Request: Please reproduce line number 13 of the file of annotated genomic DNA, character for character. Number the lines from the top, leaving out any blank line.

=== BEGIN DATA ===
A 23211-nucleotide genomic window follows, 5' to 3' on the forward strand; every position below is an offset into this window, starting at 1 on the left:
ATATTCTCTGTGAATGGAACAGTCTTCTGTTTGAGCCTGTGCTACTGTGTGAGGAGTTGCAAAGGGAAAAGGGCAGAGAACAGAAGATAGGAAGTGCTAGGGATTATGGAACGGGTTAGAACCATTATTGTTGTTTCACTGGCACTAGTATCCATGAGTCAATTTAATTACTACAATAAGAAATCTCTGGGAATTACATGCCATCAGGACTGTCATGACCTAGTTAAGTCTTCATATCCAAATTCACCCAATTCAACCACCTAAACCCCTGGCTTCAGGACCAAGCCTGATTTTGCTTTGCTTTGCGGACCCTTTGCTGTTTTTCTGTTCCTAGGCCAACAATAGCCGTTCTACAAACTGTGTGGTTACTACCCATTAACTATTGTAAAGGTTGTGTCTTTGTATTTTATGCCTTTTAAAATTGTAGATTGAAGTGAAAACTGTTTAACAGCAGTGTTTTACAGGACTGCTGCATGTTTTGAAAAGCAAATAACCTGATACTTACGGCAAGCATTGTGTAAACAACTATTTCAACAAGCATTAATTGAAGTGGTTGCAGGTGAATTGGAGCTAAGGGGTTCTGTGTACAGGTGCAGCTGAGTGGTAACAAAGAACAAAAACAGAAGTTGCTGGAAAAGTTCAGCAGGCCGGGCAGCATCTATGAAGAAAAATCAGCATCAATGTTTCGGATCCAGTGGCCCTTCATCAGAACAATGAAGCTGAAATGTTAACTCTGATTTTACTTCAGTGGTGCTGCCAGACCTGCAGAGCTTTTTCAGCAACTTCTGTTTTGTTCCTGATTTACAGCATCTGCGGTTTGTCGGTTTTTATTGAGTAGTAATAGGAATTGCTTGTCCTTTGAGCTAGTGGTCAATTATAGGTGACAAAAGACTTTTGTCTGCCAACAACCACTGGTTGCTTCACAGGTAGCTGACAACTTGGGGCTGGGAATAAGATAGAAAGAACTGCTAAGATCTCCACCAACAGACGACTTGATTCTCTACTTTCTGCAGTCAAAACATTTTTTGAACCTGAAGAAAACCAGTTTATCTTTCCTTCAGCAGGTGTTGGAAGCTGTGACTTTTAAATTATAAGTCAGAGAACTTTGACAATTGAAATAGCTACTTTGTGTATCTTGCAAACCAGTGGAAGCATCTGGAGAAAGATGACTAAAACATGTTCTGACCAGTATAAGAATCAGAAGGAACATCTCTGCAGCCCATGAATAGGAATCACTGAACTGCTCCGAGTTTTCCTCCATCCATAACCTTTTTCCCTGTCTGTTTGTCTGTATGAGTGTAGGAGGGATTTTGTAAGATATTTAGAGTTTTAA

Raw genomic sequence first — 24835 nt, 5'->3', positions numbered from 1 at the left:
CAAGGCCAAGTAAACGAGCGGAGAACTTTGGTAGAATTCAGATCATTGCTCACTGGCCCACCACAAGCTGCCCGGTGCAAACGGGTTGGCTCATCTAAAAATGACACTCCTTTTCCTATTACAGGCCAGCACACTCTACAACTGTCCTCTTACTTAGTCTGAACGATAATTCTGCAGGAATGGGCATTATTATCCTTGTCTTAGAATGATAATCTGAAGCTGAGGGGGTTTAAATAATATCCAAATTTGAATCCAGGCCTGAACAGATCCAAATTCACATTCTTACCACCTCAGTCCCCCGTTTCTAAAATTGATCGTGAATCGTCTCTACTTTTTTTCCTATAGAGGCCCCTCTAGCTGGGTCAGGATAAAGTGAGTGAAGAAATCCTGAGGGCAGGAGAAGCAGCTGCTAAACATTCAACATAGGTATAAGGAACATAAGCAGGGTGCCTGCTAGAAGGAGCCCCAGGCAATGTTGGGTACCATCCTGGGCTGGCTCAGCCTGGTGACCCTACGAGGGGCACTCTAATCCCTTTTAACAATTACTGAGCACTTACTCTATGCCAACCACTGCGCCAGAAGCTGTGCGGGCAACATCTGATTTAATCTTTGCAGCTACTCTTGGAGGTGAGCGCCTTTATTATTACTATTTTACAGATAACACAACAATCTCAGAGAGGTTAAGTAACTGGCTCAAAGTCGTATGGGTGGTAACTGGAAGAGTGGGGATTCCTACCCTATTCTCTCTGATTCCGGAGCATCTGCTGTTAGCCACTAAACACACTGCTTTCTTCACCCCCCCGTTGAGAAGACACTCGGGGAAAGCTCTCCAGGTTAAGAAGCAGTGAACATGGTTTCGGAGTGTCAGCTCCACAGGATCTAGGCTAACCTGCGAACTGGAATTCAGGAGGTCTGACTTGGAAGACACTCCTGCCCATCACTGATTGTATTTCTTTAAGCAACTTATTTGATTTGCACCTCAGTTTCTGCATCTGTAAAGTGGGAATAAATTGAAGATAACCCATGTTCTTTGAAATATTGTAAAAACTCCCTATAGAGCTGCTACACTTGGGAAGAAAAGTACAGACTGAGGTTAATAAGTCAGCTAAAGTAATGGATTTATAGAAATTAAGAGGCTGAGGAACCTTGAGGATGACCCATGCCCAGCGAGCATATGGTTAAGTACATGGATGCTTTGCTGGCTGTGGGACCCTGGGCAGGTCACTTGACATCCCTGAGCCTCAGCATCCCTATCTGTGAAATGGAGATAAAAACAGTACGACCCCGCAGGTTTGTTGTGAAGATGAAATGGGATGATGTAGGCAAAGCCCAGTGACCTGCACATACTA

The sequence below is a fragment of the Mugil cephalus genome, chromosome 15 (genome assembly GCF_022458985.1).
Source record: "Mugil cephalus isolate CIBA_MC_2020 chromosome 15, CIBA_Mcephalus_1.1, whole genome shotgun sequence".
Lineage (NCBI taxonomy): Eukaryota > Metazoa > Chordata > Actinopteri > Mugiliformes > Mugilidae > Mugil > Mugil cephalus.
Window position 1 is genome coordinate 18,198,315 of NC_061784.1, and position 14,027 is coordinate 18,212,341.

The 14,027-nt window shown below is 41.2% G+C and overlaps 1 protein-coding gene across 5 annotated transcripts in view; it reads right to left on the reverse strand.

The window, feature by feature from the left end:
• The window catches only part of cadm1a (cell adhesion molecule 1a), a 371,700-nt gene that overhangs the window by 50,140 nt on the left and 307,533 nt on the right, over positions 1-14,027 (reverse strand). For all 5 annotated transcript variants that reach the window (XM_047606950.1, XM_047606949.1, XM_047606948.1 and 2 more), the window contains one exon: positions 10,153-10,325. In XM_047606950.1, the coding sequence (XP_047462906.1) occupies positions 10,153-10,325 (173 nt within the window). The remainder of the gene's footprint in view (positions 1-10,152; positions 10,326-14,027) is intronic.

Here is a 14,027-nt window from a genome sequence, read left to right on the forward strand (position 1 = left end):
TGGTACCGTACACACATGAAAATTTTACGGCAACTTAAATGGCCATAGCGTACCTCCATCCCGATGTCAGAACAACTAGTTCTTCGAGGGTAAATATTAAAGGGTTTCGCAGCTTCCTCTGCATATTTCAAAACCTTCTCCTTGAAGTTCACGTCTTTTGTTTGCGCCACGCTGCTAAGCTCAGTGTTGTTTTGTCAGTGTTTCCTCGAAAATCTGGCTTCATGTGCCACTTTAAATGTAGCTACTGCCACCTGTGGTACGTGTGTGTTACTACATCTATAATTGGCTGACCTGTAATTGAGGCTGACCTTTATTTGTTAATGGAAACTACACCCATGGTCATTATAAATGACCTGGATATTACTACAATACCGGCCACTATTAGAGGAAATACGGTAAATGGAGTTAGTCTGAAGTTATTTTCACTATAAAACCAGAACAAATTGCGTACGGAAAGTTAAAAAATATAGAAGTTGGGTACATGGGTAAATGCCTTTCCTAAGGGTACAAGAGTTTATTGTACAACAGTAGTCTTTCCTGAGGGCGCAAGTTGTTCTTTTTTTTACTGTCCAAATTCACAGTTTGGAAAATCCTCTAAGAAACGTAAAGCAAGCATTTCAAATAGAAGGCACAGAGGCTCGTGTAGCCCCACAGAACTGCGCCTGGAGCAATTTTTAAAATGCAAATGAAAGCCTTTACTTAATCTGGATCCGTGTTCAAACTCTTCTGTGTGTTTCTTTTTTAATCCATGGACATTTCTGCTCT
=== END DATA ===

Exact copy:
TGGTACCGTACACACATGAAAATTTTACGGCAACTTAAATGGCCATAGCGTACCTCCATCCCGATGTCAGAACAACTAGTTCTTCGAGGGTAAATATTAAAGGGTTTCGCAGCTTCCTCTGCATATTTCAAAACCTTCTCCTTGAAGTTCACGTCTTTTGTTTGCGCCACGCTGCTAAGCTCAGTGTTGTTTTGTCAGTGTTTCCTCGAAAATCTGGCTTCATGTGCCACTTTAAATGTAGCTACTGCCACCTGTGGTACGTGTGTGTTACTACATCTATAATTGGCTGACCTGTAATTGAGGCTGACCTTTATTTGTTAATGGAAACTACACCCATGGTCATTATAAATGACCTGGATATTACTACAATACCGGCCACTATTAGAGGAAATACGGTAAATGGAGTTAGTCTGAAGTTATTTTCACTATAAAACCAGAACAAATTGCGTACGGAAAGTTAAAAAATATAGAAGTTGGGTACATGGGTAAATGCCTTTCCTAAGGGTACAAGAGTTTATTGTACAACAGTAGTCTTTCCTGAGGGCGCAAGTTGTTCTTTTTTTTACTGTCCAAATTCACAGTTTGGAAAATCCTCTAAGAAACGTAAAGCAAGCATTTCAAATAGAAGGCACAGAGGCTCGTGTAGCCCCACAGAACTGCGCCTGGAGCAATTTTTAAAATGCAAATGAAAGCCTTTACTTAATCTGGATCCGTGTTCAAACTCTTCTGTGTGTTTCTTTTTTAATCCATGGACATTTCTGCTCT